Which lines in "Annabel Lee" indicate Annabel's death?

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I would say that the tragic underpinnings of "Annabel Lee" are revealed gradually and incrementally within the poem. For most of the first two Stanzas, Poe's narrator focuses upon their intense love for one another, without yet giving any hint that one of the two is deceased. This begins to change in the last two lines of the second stanza, which reveals that "the wingèd seraphs of Heaven / Coveted her and me." This imagery introduces the first hints of a much darker story still to be revealed. It has not yet been stated unequivocally, but we've been given a suggestion as to the tragic realities still to be divulged.

Then, in the next stanza, Poe introduces Annabel's "highborn kinsmen" who come to take Annabel Lee away from him, "to shut her up in a sepulchre / In this kingdom by the sea." Note the specific wording here: sepulchre is a word that means tomb. By this point, the fate which had earlier been alluded to (with his allusion to heaven) is starting to become clear. But it will not be until the next stanza that Poe baldly states what happened and unequivocally reveals that Annabel is deceased: "Then the wind came out of the cloud by night, / Chilling and killing my Annabel Lee."

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I feel that there are two specific lines in this poem that point readers toward the fact that Annabel Lee has died.

The first line is in the third stanza.

So that her highborn kinsmen came
And bore her away from me,
To shut her up in a sepulchre
In this kingdom by the sea.
The narrator of the poem tells readers that Annabel Lee was taken away from him by some of her relatives. They took her to a sepulchre. A sepulchre is a tomb, and tombs hold dead people. Annabel Lee must be dead if her relatives put her in a tomb. Although, Poe does have a tendency to write about people being buried alive, so I suppose that she could be alive at this point.
The following lines clearly explain that Annabel Lee is dead.
That the wind came out of the cloud by night,
Chilling and killing my Annabel Lee.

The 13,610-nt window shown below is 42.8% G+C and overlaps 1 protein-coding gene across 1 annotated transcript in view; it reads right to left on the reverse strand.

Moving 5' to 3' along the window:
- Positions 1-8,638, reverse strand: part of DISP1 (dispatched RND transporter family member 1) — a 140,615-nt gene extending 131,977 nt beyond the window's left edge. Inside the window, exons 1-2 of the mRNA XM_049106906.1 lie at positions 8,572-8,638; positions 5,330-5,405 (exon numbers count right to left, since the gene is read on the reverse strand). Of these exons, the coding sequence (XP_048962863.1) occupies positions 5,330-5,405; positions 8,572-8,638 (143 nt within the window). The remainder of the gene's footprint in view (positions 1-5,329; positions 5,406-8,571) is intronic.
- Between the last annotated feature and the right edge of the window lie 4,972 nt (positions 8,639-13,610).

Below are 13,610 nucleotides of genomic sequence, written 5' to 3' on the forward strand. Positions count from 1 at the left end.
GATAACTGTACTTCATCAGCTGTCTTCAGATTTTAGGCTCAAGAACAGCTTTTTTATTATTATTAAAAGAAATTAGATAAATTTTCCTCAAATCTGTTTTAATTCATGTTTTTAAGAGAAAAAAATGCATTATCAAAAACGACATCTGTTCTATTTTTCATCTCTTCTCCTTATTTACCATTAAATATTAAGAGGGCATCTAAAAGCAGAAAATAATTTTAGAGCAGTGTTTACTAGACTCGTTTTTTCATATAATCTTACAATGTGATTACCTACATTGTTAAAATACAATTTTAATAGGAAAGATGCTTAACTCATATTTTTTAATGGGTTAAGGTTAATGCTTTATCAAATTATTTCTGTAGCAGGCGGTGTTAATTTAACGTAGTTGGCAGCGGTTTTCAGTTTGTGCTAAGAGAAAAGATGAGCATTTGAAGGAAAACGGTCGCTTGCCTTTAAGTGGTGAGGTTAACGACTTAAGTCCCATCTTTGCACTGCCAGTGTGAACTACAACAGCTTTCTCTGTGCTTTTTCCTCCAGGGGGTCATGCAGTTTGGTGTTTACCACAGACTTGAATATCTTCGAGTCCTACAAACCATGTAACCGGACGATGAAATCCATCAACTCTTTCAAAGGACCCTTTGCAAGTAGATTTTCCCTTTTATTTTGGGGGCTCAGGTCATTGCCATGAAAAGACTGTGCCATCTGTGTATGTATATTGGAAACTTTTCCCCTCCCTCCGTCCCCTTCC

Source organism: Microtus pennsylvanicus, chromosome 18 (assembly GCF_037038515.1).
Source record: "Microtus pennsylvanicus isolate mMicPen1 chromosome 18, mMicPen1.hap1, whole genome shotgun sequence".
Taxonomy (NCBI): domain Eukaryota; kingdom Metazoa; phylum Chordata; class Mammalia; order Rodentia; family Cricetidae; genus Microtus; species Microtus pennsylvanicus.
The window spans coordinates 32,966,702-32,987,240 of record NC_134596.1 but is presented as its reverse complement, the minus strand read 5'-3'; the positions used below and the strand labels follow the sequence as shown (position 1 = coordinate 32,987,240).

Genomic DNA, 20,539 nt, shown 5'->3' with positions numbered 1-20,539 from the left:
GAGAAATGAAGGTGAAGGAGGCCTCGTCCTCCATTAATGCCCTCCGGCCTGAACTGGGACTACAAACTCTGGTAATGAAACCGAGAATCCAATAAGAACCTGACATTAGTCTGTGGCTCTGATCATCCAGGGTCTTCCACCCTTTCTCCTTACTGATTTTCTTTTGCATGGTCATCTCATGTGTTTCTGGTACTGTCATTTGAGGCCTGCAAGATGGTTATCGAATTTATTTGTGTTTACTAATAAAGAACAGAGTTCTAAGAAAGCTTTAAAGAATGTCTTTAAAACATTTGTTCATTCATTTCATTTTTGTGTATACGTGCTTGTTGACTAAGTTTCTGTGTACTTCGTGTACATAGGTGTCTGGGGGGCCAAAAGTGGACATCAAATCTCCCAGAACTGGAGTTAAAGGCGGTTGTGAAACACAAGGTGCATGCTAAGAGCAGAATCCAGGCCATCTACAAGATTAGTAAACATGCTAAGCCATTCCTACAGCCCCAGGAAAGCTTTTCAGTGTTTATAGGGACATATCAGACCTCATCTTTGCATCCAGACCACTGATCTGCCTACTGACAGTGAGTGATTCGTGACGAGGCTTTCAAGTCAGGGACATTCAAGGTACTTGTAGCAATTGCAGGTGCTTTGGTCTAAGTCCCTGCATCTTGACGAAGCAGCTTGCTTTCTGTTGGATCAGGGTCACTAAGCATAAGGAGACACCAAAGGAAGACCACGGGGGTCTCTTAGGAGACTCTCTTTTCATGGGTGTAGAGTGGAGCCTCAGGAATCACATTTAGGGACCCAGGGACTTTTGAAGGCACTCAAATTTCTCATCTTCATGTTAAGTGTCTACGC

The above lines are in stanza four, and they explain why stanza three's cold wind is an important detail.
The final two lines of the poem also tell readers that Annabel Lee is dead. They reiterate that Annabel Lee is buried near the sea.
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What lines inform of Annabel’s death in "Annabel Lee"?

In Edgar Allan Poe's poem "Annabel Lee," there are actually a few lines that convey the death of his beloved maiden whose only thought was to "love and be loved by" the speaker.

In stanza three, the tone shifts from one of adoration to a more somber reflection. In lines three and four in this stanza, he recalls,

A wind blew out of a cloud, chilling
My beautiful Annabel Lee;
A wind here is used symbolically to represent death. Clouds often represent an ominous force in nature, and this force chills, or takes the life from, Annabel Lee.
Next, the speaker notes the immediate course of action taken by her family:
So that her highborn kinsmen came
And bore her away from me,
Annabel Lee was from a prominent family, and it is conveyed in these lines that they do not look with favor upon the speaker. Note that he is not allowed to accompany them or follow his beloved. Instead, she is simply taken from him.
The end of this stanza explains what her family does with the body:
To shut her up in a sepulchre
In this kingdom by the sea.
She is sealed in a tomb by the sea, and the speaker spends his nights at this tomb remembering the love he once shared with his beautiful Annabel Lee.

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